Wisconsin February 03, 2018
The Natural Phenomenon You’ve Never Heard Of That’s Hitting Wisconsin This Winter
Residents in parts of Wisconsin reported a loud boom, rattling windows, and some major concern late last week. What residents of Ozaukee County, the Green Bay area and southwestern Wisconsin experienced is something called a “frost quake.” Characterized by sudden, loud booms or rumbling, these rare natural events can occur when the temperatures start to drop.
The technical term for this phenomenon is cryoseism. Basically, it happens after the ground becomes saturated and wet and then dropping temperatures cause that water to freeze and therefore expand. When it happens in a concentrated area, the pressure becomes too much and has to be released - that's the boom that folks heard.
Frost quakes happen a good amount in the midwest thanks to our wildly varying winter weather. The Great Lakes can wreak havoc with different weather fronts and the collision of warm and cold air often leaves the Midwest with all kinds of odd weather.
Officials say there were likely a handful of quakes that occurred in Ozaukee County a week ago. After it snowed a decent amount early in the week, temperatures soared up near 50, melting all that precipitation and soaking the already-wet ground.
Of course, low temperatures were down to single digits three days later and basically, the earth couldn't stand it anymore.
Though we're used to the cold here, it's rare that there would be a sudden freeze of underground water, causing quick expansion and disruption. Usually the ground freezes gradually as we fade from fall to winter, and then a big layer of snow actually acts as a ground insulator. But the fluctuating temps have everything a bit mixed up. Those two days of warmer temperatures and sunshine were likely enough to make a difference in the ground temperature and when the temp rose and the dropped dozens of degrees in a short period of time, the result was those frost quake booms.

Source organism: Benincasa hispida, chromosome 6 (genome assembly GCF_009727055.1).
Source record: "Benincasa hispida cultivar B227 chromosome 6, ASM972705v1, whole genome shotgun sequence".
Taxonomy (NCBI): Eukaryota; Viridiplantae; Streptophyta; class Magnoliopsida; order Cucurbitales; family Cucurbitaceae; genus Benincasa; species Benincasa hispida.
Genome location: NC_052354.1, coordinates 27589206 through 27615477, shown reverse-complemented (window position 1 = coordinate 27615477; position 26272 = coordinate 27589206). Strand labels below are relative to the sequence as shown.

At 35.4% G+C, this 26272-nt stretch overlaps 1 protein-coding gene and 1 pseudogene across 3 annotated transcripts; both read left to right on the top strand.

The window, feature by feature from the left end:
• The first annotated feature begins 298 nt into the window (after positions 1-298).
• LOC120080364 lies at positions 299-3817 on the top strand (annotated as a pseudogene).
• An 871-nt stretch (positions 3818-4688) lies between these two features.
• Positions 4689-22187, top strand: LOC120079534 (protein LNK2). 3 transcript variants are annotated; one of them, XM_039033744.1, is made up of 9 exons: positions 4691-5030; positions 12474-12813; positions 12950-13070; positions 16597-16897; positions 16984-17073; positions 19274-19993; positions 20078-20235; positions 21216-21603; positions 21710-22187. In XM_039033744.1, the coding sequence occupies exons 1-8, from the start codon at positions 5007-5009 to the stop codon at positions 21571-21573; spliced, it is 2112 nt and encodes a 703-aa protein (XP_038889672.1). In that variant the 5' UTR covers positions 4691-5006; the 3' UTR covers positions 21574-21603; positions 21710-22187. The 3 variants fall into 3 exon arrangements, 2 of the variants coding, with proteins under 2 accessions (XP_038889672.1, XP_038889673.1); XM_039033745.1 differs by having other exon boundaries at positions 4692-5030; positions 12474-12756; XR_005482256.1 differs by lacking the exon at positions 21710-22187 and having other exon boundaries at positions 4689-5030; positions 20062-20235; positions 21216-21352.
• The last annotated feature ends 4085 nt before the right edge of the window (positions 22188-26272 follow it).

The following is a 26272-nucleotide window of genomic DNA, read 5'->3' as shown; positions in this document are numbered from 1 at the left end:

Frost quakes don't contain near the release of energy that a regular earthquake would, so their impact is usually quite small and localized. People in neighboring towns could hear and experience completely separate frost quakes. According to the Maine Geological Survey, "Expansion that results during the process of freezing can lead to the buildup of explosive stress, which may result in fractures within the earth. Small cracks may be visible on the surface near where a cryoseism has occurred, and in some cases, shaking vibrations may also be felt within the vicinity of the frost quake, along with loud booms that sound similar to gunfire."
There is another type of cryoseism that can occur due to sudden glacial movement and obviously that's not what we're experiencing here in Wisconsin. Those types of cryoseism tend to be called "ice quakes" to differentiate.
Did you hear what you think might have been a frost quake in the last week or two? Let us know about it in the comments! Looking for more unusual Wisconsin weather? Check out
It’s Impossible To Forget These 12 Horrific Winter Storms That Have Gone Down In Wisconsin History.